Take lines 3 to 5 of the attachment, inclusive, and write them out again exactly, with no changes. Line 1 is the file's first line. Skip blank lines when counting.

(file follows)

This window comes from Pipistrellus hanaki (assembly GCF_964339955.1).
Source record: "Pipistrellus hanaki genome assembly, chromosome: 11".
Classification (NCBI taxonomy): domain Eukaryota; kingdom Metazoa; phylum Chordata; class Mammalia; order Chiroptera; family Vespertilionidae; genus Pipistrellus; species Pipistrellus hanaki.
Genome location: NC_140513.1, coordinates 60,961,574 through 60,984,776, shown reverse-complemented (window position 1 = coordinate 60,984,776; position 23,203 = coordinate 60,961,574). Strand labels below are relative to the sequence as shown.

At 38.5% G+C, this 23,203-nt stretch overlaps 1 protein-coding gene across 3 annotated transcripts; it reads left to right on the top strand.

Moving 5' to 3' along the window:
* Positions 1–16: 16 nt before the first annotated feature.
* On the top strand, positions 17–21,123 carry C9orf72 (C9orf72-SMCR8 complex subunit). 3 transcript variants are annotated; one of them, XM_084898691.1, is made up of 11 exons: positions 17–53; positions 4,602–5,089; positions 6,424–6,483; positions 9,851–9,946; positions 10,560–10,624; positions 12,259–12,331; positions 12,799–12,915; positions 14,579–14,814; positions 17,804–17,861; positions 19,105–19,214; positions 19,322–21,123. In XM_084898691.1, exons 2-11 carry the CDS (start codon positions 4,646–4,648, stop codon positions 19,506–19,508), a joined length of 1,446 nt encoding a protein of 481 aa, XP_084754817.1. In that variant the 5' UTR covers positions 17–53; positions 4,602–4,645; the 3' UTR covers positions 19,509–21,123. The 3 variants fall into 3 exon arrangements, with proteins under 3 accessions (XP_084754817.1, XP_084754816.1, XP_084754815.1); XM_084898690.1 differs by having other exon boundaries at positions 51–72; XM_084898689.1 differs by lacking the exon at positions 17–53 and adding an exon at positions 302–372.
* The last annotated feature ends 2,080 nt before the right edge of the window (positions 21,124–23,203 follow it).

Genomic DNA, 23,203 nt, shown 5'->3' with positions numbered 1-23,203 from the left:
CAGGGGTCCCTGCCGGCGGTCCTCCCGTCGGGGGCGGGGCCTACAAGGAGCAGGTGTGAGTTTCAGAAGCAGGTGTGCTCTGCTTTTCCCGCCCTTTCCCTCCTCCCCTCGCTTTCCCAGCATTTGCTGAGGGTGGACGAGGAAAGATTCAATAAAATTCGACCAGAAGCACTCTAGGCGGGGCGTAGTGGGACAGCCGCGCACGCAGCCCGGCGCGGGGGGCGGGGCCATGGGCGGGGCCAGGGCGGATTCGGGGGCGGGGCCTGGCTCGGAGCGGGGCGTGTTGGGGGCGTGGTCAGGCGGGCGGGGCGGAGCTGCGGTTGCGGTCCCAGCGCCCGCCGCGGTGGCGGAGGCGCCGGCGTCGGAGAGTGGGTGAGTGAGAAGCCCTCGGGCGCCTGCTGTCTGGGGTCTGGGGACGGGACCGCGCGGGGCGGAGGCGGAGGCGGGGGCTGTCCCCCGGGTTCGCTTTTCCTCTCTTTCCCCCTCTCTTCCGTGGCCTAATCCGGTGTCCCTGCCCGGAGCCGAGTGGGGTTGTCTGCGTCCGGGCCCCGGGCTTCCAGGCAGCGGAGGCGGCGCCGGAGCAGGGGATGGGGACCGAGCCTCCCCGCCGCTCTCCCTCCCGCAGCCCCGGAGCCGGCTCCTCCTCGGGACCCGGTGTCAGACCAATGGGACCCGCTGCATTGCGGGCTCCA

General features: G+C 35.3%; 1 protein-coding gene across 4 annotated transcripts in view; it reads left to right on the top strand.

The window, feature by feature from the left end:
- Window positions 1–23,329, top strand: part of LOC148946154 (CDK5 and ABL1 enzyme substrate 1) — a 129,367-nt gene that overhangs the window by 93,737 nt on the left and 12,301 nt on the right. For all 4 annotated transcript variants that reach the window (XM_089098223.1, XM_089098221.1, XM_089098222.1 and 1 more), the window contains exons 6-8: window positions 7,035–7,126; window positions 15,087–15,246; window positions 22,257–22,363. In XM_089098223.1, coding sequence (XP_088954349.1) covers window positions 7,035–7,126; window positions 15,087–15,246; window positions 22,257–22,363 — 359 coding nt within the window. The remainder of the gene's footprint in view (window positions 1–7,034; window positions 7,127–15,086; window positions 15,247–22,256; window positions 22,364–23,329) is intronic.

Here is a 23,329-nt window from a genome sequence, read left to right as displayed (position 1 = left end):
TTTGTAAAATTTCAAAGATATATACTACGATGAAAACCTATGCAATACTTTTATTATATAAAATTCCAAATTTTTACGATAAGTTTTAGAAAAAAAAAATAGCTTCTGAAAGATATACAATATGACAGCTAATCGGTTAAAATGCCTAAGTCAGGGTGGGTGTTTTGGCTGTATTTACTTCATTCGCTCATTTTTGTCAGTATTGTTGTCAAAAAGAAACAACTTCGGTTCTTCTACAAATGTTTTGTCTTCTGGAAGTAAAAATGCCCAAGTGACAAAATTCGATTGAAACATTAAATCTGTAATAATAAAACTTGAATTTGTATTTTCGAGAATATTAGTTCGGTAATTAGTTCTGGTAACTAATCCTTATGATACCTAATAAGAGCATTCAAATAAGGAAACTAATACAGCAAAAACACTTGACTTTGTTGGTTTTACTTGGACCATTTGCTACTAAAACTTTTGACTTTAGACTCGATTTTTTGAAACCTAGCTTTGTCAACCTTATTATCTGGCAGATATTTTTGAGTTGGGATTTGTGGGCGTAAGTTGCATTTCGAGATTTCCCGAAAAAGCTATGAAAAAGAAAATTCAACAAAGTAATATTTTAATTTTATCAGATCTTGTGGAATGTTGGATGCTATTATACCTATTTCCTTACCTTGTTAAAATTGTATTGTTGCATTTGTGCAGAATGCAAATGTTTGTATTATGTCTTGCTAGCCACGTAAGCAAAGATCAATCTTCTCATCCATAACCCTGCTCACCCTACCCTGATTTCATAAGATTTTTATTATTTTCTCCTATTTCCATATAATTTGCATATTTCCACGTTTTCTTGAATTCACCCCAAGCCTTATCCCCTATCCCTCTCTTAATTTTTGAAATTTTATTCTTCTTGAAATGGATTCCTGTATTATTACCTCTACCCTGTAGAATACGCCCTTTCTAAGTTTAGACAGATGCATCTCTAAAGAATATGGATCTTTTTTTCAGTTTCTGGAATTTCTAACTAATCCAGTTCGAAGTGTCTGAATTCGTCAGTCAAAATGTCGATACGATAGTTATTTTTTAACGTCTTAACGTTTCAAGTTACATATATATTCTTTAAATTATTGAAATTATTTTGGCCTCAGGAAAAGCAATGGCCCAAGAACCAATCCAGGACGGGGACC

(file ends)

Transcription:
Classification (NCBI taxonomy): domain Eukaryota; kingdom Metazoa; phylum Chordata; class Mammalia; order Chiroptera; family Vespertilionidae; genus Pipistrellus; species Pipistrellus hanaki.
Genome location: NC_140513.1, coordinates 60,961,574 through 60,984,776, shown reverse-complemented (window position 1 = coordinate 60,984,776; position 23,203 = coordinate 60,961,574). Strand labels below are relative to the sequence as shown.

At 38.5% G+C, this 23,203-nt stretch overlaps 1 protein-coding gene across 3 annotated transcripts; it reads left to right on the top strand.